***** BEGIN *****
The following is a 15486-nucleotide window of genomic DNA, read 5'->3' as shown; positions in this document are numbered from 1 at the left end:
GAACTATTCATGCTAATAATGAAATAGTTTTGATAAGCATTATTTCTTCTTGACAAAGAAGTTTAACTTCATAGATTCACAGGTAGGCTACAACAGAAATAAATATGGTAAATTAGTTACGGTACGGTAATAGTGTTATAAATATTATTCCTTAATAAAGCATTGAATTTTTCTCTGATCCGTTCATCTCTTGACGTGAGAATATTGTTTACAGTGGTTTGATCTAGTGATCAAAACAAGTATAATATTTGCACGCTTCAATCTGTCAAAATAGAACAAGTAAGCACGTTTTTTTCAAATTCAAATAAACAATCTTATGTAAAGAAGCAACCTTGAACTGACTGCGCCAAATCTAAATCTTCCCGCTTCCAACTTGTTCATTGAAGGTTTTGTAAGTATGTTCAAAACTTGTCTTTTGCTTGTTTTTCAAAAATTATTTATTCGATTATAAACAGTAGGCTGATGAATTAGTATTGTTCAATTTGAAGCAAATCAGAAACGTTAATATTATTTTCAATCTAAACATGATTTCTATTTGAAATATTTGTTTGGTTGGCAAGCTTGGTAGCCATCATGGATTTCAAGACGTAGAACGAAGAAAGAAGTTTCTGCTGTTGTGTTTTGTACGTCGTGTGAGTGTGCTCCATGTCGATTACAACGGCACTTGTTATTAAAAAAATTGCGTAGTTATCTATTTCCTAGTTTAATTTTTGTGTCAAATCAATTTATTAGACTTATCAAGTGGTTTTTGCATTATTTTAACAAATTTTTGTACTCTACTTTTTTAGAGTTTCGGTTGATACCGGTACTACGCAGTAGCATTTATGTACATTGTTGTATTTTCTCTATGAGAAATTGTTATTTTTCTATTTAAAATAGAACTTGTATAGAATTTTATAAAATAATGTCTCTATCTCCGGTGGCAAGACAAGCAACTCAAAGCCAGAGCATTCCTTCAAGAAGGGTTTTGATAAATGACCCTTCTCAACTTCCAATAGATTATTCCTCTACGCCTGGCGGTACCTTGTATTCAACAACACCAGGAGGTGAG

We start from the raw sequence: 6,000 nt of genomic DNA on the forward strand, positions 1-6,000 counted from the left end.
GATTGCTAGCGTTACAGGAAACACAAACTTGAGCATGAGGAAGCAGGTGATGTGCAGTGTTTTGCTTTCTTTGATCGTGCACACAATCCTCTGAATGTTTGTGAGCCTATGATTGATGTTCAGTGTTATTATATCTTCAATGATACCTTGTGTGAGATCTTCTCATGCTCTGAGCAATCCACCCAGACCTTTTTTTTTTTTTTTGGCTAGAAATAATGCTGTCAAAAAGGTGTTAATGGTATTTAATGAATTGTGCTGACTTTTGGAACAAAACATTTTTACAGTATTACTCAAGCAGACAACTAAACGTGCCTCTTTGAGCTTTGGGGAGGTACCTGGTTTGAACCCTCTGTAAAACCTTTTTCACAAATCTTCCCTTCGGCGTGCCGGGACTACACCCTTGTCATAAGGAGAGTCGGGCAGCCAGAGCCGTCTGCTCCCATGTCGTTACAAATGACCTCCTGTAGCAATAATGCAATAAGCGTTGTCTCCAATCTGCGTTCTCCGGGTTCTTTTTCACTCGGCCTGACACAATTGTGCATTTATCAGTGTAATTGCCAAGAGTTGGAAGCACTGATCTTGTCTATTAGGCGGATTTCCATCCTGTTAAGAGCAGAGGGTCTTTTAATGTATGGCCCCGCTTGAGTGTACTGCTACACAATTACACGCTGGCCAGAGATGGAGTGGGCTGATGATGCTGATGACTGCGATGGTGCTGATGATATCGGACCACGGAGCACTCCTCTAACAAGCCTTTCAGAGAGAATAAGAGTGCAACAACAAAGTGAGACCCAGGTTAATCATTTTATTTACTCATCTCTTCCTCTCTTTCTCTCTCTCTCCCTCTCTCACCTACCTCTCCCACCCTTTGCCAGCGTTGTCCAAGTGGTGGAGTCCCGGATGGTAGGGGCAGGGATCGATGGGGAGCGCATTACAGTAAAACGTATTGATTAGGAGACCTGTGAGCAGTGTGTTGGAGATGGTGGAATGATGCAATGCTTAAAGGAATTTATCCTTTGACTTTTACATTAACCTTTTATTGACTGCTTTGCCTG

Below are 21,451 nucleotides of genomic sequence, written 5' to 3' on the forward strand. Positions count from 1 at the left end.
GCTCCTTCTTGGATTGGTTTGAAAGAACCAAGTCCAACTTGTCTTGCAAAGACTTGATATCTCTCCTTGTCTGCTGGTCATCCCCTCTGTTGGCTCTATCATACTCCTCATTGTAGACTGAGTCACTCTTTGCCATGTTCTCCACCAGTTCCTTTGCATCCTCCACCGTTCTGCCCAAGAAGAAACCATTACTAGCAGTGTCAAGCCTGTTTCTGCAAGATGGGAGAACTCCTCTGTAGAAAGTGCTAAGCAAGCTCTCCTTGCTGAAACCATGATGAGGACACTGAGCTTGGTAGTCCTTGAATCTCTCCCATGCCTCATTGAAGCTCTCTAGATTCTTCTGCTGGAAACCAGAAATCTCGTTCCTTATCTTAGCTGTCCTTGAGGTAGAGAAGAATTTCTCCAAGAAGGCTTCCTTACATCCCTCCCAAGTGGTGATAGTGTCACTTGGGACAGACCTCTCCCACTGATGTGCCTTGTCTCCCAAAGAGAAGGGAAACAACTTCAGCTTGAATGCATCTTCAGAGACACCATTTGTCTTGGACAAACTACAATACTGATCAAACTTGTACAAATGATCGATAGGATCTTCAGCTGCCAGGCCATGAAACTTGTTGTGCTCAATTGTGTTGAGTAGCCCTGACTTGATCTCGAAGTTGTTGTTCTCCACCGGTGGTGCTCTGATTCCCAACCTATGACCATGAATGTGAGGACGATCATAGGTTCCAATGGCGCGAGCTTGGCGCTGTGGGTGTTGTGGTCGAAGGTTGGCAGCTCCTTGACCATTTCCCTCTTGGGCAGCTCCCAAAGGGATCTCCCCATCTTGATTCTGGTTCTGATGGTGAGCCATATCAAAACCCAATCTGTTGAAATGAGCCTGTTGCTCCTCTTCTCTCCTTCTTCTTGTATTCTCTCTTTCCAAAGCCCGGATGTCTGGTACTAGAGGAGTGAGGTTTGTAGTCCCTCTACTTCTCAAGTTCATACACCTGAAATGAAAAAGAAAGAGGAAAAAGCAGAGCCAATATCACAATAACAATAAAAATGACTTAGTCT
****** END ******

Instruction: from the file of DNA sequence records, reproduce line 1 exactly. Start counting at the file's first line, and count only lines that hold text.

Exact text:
The following is a 15486-nucleotide window of genomic DNA, read 5'->3' as shown; positions in this document are numbered from 1 at the left end: